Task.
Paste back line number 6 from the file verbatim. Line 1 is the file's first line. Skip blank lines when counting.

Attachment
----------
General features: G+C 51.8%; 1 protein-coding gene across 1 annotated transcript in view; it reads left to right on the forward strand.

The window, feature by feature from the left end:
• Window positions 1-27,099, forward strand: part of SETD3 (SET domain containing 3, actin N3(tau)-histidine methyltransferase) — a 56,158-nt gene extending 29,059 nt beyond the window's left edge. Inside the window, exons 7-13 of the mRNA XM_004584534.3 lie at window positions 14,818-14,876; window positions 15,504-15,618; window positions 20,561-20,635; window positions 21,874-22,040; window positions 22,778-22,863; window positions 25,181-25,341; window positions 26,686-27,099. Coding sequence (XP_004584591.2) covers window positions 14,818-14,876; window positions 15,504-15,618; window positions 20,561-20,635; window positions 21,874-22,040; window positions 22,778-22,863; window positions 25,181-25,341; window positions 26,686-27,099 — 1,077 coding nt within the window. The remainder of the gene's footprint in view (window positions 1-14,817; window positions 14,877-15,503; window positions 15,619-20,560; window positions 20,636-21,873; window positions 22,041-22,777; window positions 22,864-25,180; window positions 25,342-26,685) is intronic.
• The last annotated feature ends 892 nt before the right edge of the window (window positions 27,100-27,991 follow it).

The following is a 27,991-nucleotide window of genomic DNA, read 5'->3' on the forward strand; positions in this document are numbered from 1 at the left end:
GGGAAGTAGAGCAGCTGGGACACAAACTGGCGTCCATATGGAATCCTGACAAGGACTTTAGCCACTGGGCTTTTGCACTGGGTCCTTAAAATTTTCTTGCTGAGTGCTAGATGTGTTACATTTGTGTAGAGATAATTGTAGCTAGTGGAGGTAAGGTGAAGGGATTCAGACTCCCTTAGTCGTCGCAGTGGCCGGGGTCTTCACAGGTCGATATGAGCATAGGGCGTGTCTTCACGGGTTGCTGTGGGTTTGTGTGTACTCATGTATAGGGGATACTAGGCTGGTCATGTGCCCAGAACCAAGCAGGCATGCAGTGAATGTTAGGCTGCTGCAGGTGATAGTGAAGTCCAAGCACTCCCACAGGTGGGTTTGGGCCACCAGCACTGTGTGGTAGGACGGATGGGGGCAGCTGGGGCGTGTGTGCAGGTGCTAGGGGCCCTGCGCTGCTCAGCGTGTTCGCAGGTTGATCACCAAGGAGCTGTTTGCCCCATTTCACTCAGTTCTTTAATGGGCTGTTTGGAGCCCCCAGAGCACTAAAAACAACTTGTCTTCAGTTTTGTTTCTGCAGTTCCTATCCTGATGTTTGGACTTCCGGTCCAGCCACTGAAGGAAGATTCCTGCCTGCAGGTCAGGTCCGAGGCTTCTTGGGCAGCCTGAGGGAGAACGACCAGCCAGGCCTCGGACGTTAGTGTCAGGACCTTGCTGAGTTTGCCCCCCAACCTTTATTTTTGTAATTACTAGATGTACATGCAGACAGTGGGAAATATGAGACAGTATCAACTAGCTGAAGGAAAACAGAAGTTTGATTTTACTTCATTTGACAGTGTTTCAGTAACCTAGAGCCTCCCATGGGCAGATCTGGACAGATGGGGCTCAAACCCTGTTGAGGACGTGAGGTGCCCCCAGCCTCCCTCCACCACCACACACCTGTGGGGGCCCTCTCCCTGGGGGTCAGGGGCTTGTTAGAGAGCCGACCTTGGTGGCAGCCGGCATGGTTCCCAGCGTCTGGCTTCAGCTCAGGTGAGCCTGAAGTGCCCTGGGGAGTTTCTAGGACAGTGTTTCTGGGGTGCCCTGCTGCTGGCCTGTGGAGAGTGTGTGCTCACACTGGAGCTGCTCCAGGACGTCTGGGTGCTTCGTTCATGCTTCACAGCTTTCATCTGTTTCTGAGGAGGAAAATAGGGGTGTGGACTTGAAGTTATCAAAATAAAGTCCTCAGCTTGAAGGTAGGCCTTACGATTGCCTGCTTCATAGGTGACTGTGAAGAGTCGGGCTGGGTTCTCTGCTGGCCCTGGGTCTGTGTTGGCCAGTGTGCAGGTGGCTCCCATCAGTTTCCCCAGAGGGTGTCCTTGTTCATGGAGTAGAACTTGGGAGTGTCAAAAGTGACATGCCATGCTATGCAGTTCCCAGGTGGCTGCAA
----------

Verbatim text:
GGGAAGTAGAGCAGCTGGGACACAAACTGGCGTCCATATGGAATCCTGACAAGGACTTTAGCCACTGGGCTTTTGCACTGGGTCCTTAAAATTTTCTTGCTGAGTGCTAGATGTGTTACATTTGTGTAGAGATAATTGTAGCTAGTGGAGGTAAGGTGAAGGGATTCAGACTCCCTTAGTCGTCGCAGTGGCCGGGGTCTTCACAGGTCGATATGAGCATAGGGCGTGTCTTCACGGGTTGCTGTGGGTTTGTGTGTACTCATGTATAGGGGATACTAGGCTGGTCATGTGCCCAGAACCAAGCAGGCATGCAGTGAATGTTAGGCTGCTGCAGGTGATAGTGAAGTCCAAGCACTCCCACAGGTGGGTTTGGGCCACCAGCACTGTGTGGTAGGACGGATGGGGGCAGCTGGGGCGTGTGTGCAGGTGCTAGGGGCCCTGCGCTGCTCAGCGTGTTCGCAGGTTGATCACCAAGGAGCTGTTTGCCCCATTTCACTCAGTTCTTTAATGGGCTGTTTGGAGCCCCCAGAGCACTAAAAACAACTTGTCTTCAGTTTTGTTTCTGCAGTTCCTATCCTGATGTTTGGACTTCCGGTCCAGCCACTGAAGGAAGATTCCTGCCTGCAGGTCAGGTCCGAGGCTTCTTGGGCAGCCTGAGGGAGAACGACCAGCCAGGCCTCGGACGTTAGTGTCAGGACCTTGCTGAGTTTGCCCCCCAACCTTTATTTTTGTAATTACTAGATGTACATGCAGACAGTGGGAAATATGAGACAGTATCAACTAGCTGAAGGAAAACAGAAGTTTGATTTTACTTCATTTGACAGTGTTTCAGTAACCTAGAGCCTCCCATGGGCAGATCTGGACAGATGGGGCTCAAACCCTGTTGAGGACGTGAGGTGCCCCCAGCCTCCCTCCACCACCACACACCTGTGGGGGCCCTCTCCCTGGGGGTCAGGGGCTTGTTAGAGAGCCGACCTTGGTGGCAGCCGGCATGGTTCCCAGCGTCTGGCTTCAGCTCAGGTGAGCCTGAAGTGCCCTGGGGAGTTTCTAGGACAGTGTTTCTGGGGTGCCCTGCTGCTGGCCTGTGGAGAGTGTGTGCTCACACTGGAGCTGCTCCAGGACGTCTGGGTGCTTCGTTCATGCTTCACAGCTTTCATCTGTTTCTGAGGAGGAAAATAGGGGTGTGGACTTGAAGTTATCAAAATAAAGTCCTCAGCTTGAAGGTAGGCCTTACGATTGCCTGCTTCATAGGTGACTGTGAAGAGTCGGGCTGGGTTCTCTGCTGGCCCTGGGTCTGTGTTGGCCAGTGTGCAGGTGGCTCCCATCAGTTTCCCCAGAGGGTGTCCTTGTTCATGGAGTAGAACTTGGGAGTGTCAAAAGTGACATGCCATGCTATGCAGTTCCCAGGTGGCTGCAA